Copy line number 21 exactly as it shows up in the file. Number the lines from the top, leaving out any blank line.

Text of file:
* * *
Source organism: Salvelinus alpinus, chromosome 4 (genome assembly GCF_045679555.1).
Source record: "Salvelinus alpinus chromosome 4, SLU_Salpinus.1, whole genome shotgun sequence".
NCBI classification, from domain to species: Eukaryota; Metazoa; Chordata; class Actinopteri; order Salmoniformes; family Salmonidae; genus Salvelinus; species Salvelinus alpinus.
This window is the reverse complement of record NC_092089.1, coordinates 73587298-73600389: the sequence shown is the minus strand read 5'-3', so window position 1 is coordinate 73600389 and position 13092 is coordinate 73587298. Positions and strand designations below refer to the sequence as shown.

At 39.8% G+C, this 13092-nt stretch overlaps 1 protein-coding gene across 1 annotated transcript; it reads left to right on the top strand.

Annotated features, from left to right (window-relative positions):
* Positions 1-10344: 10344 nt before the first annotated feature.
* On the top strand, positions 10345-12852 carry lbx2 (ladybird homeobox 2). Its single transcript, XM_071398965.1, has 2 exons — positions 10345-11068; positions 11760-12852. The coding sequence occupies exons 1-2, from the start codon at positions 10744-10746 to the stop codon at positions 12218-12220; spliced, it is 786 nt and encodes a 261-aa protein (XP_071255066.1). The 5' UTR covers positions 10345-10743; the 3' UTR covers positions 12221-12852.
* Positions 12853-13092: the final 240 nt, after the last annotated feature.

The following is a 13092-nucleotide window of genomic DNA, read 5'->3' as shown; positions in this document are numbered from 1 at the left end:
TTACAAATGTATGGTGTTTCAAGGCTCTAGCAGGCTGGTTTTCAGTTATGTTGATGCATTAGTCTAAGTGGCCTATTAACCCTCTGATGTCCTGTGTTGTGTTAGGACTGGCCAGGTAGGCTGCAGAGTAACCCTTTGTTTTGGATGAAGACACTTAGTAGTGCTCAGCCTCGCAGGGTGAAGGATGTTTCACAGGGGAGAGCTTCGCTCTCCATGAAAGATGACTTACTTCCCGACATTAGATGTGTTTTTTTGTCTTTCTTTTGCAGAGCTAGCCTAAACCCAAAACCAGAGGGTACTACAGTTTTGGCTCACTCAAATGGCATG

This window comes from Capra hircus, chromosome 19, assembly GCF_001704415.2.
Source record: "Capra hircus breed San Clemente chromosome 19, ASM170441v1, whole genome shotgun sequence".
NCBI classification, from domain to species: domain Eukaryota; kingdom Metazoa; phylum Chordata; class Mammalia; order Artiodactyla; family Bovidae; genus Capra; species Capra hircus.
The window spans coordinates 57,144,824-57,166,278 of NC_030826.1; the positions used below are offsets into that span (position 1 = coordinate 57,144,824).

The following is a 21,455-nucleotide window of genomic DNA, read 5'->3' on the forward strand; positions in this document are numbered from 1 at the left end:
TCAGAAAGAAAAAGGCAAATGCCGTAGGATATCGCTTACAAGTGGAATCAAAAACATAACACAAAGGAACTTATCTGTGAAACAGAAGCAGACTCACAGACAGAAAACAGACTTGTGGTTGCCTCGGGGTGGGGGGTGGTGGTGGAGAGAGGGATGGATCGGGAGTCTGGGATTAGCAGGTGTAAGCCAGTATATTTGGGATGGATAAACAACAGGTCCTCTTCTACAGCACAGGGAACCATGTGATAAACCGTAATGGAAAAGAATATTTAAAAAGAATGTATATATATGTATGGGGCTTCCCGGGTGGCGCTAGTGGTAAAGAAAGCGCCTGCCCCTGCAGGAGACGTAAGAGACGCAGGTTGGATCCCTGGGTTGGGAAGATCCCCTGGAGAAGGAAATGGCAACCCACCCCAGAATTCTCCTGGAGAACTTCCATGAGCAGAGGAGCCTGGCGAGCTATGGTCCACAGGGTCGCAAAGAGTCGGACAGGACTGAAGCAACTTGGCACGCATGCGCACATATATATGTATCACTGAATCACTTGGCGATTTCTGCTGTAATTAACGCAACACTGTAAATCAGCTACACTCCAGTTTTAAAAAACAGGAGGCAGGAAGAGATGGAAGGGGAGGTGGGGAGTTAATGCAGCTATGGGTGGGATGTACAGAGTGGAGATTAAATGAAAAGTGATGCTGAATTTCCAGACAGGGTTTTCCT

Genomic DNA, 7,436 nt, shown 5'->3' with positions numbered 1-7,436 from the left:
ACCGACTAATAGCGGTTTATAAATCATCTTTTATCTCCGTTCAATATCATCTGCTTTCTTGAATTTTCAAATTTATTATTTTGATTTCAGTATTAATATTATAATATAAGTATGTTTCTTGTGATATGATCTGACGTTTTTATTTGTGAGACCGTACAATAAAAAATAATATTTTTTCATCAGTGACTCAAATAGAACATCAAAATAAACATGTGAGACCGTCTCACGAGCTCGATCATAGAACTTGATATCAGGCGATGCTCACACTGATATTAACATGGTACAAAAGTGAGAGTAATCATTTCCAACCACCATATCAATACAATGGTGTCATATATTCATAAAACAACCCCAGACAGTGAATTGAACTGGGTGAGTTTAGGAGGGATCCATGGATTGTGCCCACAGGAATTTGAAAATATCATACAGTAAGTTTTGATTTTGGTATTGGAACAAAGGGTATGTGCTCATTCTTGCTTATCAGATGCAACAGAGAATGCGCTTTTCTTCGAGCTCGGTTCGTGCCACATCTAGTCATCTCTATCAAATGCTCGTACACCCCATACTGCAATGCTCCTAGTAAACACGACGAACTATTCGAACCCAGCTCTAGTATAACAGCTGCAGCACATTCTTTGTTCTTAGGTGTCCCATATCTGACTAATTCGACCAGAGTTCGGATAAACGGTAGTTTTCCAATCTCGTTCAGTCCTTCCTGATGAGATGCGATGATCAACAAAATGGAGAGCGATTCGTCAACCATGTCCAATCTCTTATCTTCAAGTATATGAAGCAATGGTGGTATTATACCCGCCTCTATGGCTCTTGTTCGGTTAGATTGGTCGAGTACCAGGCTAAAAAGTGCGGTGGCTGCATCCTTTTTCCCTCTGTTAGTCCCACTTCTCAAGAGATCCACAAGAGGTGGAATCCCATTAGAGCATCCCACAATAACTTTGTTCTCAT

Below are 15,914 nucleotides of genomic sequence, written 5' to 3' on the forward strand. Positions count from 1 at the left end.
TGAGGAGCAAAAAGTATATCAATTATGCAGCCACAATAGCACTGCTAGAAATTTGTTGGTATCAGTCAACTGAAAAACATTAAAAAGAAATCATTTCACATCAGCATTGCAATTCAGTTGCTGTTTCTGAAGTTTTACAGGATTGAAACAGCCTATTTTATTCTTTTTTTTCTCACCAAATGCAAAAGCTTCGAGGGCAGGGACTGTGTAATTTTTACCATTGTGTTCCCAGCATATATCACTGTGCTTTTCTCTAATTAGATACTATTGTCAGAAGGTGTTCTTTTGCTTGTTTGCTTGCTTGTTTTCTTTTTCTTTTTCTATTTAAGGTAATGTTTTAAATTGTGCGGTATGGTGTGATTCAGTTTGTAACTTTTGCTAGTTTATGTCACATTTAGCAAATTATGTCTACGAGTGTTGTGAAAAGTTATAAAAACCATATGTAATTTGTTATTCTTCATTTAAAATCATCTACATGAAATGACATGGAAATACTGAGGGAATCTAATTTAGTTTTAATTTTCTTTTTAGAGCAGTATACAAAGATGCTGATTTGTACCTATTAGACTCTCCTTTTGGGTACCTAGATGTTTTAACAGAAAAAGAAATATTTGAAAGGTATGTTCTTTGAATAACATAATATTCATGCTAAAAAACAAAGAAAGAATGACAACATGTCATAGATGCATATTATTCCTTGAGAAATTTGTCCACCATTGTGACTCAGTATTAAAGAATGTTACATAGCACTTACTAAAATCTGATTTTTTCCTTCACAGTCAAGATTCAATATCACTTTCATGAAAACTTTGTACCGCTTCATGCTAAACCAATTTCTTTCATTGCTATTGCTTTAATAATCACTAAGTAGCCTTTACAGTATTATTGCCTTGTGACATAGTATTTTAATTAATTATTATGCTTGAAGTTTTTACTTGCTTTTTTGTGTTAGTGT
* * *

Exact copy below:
TGAGGAGCAAAAAGTATATCAATTATGCAGCCACAATAGCACTGCTAGAAATTTGTTGGTATCAGTCAACTGAAAAACATTAAAAAGAAATCATTTCACATCAGCATTGCAATTCAGTTGCTGTTTCTGAAGTTTTACAGGATTGAAACAGCCTATTTTATTCTTTTTTTTCTCACCAAATGCAAAAGCTTCGAGGGCAGGGACTGTGTAATTTTTACCATTGTGTTCCCAGCATATATCACTGTGCTTTTCTCTAATTAGATACTATTGTCAGAAGGTGTTCTTTTGCTTGTTTGCTTGCTTGTTTTCTTTTTCTTTTTCTATTTAAGGTAATGTTTTAAATTGTGCGGTATGGTGTGATTCAGTTTGTAACTTTTGCTAGTTTATGTCACATTTAGCAAATTATGTCTACGAGTGTTGTGAAAAGTTATAAAAACCATATGTAATTTGTTATTCTTCATTTAAAATCATCTACATGAAATGACATGGAAATACTGAGGGAATCTAATTTAGTTTTAATTTTCTTTTTAGAGCAGTATACAAAGATGCTGATTTGTACCTATTAGACTCTCCTTTTGGGTACCTAGATGTTTTAACAGAAAAAGAAATATTTGAAAGGTATGTTCTTTGAATAACATAATATTCATGCTAAAAAACAAAGAAAGAATGACAACATGTCATAGATGCATATTATTCCTTGAGAAATTTGTCCACCATTGTGACTCAGTATTAAAGAATGTTACATAGCACTTACTAAAATCTGATTTTTTCCTTCACAGTCAAGATTCAATATCACTTTCATGAAAACTTTGTACCGCTTCATGCTAAACCAATTTCTTTCATTGCTATTGCTTTAATAATCACTAAGTAGCCTTTACAGTATTATTGCCTTGTGACATAGTATTTTAATTAATTATTATGCTTGAAGTTTTTACTTGCTTTTTTGTGTTAGTGT